Posted 27 May 2007 - 06:48 AM

was it not at one point the fashion for child 'toe dancers' to be billed as a 'child pavlova' or something to that effect?

#14 bart

bart

    Diamonds Circle

  • Senior Member
  • PipPipPipPipPipPipPipPip
  • 7,320 posts

Posted 27 May 2007 - 07:30 AM

was it not at one point the fashion for child 'toe dancers' to be billed as a 'child pavlova' or something to that effect?

The young Alicia Markova, for example?

Alicia danced in pupils' displays - her first stage appearance was on February 21 1919, in a solo eastern dance, which she had arranged herself; but she always dated her first professional engagement as being in Dick Whittington at the Kennington Theatre the following year. Lily Marks became Little Alicia, and was billed by the enthusiastic management as "the Child Pavlova", a sobriquet which was to lead to trouble later.

Convinced, by now, that their daughter should have the best training, her parents decided to take professional advice. Her mother accordingly took her to see Princess Serafina Astafieva, a former member of the Imperial Russian and Diaghilev ballet companies, who had a studio in Chelsea. Innocently, she handed in her daughter's card. Astafieva read the "Child Pavlova" inscription and flew into a rage, almost driving them away.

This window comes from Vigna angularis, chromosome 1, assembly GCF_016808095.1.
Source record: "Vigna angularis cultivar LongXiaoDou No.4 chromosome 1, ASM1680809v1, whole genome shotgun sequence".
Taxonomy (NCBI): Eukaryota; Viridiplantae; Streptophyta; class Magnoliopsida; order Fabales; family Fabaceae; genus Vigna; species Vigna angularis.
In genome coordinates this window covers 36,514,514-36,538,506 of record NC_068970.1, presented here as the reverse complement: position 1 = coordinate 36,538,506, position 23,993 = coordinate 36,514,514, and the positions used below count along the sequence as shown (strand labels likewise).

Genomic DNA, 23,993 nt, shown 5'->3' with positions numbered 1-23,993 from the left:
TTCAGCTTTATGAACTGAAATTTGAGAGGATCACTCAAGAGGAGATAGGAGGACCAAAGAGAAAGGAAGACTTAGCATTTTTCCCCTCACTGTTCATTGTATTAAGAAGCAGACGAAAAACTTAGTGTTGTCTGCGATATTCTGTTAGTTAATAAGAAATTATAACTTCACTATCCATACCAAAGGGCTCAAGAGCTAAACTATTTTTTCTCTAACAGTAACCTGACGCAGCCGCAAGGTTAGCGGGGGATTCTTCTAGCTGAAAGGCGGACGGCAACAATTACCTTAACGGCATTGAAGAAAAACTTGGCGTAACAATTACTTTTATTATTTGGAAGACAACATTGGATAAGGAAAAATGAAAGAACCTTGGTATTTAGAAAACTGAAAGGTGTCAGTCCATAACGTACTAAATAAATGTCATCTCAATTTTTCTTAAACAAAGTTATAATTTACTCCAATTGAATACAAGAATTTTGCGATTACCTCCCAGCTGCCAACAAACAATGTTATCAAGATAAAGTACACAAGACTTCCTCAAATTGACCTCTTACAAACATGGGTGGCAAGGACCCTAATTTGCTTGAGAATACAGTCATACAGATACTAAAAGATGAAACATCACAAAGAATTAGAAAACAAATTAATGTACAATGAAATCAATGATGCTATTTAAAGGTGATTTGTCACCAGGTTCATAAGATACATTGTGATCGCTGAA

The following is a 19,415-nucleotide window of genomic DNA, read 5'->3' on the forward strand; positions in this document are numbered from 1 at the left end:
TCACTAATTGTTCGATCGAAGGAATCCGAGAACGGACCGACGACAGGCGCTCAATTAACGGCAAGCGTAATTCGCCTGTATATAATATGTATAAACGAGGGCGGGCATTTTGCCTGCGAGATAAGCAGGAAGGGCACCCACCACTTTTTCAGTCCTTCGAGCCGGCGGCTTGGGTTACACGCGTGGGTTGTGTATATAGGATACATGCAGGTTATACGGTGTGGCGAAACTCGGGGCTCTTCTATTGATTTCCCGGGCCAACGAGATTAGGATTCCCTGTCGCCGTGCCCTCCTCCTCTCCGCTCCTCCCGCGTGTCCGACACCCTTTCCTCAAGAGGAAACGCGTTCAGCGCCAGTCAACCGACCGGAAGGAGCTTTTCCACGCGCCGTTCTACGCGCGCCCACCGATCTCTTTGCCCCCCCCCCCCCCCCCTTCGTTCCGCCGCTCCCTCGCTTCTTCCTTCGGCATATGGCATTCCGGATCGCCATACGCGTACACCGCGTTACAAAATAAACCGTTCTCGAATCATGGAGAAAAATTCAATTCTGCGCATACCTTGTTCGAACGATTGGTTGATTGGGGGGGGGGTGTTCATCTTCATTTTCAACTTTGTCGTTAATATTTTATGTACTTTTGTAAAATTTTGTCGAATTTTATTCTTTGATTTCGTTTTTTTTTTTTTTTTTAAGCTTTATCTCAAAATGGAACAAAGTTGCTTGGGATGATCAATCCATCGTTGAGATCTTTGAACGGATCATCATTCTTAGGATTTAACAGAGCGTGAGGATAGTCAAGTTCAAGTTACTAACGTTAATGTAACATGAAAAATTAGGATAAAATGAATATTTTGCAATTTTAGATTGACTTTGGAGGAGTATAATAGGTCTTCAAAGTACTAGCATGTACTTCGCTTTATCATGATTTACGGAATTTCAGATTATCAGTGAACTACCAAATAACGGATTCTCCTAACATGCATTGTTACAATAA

http://arts.guardian...1365455,00.html

The word "Pavlova" was a synonym for "ballerina" in the 20's and for quite a while after that. I remember as a child hearing the phrase "she's a budding [or equivalent] Pavlova" to describe a variety of exceptionally graceful young females, just as "he's a Nureyev" became a not uncommon phrase for any energetic kid dancer, trained or not, in the 60s.

#15 leonid17

leonid17

    Platinum Circle

  • Foreign Correspondent
  • PipPipPipPipPipPipPip
  • 1,458 posts

Posted 27 May 2007 - 08:43 AM

if you haven't already done so, Leonid, have you considered sending your thorough message above, as a letter to the editor, to the paper that published the article in question?


Thank you.

I had thought of doing this, but one can only rock so many boats in one's life.

On second thoughts, I will.


0 user(s) are reading this topic

0 members, 0 guests, 0 anonymous users


Help support Ballet Alert! and Ballet Talk for Dancers year round by using this search box for your amazon.com purchases (adblockers may block display):